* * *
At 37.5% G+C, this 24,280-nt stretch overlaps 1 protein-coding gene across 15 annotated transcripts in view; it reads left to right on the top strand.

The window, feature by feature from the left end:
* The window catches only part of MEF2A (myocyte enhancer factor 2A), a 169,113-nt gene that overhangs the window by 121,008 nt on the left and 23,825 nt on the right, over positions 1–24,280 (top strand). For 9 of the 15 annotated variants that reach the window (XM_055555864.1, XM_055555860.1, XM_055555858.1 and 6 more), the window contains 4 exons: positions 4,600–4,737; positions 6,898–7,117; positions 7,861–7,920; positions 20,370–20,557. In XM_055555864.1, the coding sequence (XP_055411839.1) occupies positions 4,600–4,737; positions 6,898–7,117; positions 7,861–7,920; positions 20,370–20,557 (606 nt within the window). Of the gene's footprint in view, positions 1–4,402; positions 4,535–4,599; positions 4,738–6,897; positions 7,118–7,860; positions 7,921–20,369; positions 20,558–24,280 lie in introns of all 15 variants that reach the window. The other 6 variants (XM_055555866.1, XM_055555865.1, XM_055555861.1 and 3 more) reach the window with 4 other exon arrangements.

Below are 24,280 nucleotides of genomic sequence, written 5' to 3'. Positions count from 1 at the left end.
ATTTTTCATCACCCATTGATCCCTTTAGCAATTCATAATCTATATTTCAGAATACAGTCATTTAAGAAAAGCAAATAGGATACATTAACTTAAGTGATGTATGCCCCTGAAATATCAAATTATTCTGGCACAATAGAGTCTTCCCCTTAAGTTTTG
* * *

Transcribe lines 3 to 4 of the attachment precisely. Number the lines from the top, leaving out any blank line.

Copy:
* The window catches only part of MEF2A (myocyte enhancer factor 2A), a 169,113-nt gene that overhangs the window by 121,008 nt on the left and 23,825 nt on the right, over positions 1–24,280 (top strand). For 9 of the 15 annotated variants that reach the window (XM_055555864.1, XM_055555860.1, XM_055555858.1 and 6 more), the window contains 4 exons: positions 4,600–4,737; positions 6,898–7,117; positions 7,861–7,920; positions 20,370–20,557. In XM_055555864.1, the coding sequence (XP_055411839.1) occupies positions 4,600–4,737; positions 6,898–7,117; positions 7,861–7,920; positions 20,370–20,557 (606 nt within the window). Of the gene's footprint in view, positions 1–4,402; positions 4,535–4,599; positions 4,738–6,897; positions 7,118–7,860; positions 7,921–20,369; positions 20,558–24,280 lie in introns of all 15 variants that reach the window. The other 6 variants (XM_055555866.1, XM_055555865.1, XM_055555861.1 and 3 more) reach the window with 4 other exon arrangements.

Below are 24,280 nucleotides of genomic sequence, written 5' to 3'. Positions count from 1 at the left end.